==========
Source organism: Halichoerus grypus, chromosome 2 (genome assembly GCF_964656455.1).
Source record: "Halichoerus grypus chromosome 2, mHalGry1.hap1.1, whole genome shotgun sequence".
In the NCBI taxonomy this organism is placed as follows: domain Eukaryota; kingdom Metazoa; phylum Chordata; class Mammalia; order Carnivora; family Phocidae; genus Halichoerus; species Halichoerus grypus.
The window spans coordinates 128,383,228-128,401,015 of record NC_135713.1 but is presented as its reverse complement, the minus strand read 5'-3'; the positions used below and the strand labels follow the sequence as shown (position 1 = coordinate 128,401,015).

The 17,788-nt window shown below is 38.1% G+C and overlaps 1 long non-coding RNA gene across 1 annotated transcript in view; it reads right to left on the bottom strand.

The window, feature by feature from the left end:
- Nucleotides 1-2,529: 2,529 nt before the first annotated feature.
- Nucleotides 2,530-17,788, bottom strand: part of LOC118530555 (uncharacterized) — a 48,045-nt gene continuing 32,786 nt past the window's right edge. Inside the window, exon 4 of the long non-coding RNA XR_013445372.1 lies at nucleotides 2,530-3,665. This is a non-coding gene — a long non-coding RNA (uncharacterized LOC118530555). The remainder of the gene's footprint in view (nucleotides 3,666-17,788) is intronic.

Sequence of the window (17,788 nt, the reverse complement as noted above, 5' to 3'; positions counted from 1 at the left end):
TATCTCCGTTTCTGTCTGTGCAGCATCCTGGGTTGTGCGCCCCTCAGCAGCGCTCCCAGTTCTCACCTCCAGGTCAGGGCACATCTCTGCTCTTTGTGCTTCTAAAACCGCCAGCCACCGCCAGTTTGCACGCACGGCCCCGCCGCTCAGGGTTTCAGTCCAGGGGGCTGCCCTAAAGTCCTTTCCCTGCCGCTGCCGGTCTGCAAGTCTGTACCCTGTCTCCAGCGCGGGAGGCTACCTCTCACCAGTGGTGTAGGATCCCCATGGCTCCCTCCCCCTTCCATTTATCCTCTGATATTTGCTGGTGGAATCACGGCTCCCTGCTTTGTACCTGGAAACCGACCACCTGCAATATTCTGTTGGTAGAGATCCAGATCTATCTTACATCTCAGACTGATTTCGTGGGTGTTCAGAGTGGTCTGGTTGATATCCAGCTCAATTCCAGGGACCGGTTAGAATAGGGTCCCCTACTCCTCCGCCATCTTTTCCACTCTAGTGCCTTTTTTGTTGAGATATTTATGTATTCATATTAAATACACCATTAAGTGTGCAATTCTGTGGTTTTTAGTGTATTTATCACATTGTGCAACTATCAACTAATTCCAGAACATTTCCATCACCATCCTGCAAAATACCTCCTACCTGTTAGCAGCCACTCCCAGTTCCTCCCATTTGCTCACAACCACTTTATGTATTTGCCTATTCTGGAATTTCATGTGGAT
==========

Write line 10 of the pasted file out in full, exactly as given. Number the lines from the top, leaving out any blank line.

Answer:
TATCTCCGTTTCTGTCTGTGCAGCATCCTGGGTTGTGCGCCCCTCAGCAGCGCTCCCAGTTCTCACCTCCAGGTCAGGGCACATCTCTGCTCTTTGTGCTTCTAAAACCGCCAGCCACCGCCAGTTTGCACGCACGGCCCCGCCGCTCAGGGTTTCAGTCCAGGGGGCTGCCCTAAAGTCCTTTCCCTGCCGCTGCCGGTCTGCAAGTCTGTACCCTGTCTCCAGCGCGGGAGGCTACCTCTCACCAGTGGTGTAGGATCCCCATGGCTCCCTCCCCCTTCCATTTATCCTCTGATATTTGCTGGTGGAATCACGGCTCCCTGCTTTGTACCTGGAAACCGACCACCTGCAATATTCTGTTGGTAGAGATCCAGATCTATCTTACATCTCAGACTGATTTCGTGGGTGTTCAGAGTGGTCTGGTTGATATCCAGCTCAATTCCAGGGACCGGTTAGAATAGGGTCCCCTACTCCTCCGCCATCTTTTCCACTCTAGTGCCTTTTTTGTTGAGATATTTATGTATTCATATTAAATACACCATTAAGTGTGCAATTCTGTGGTTTTTAGTGTATTTATCACATTGTGCAACTATCAACTAATTCCAGAACATTTCCATCACCATCCTGCAAAATACCTCCTACCTGTTAGCAGCCACTCCCAGTTCCTCCCATTTGCTCACAACCACTTTATGTATTTGCCTATTCTGGAATTTCATGTGGAT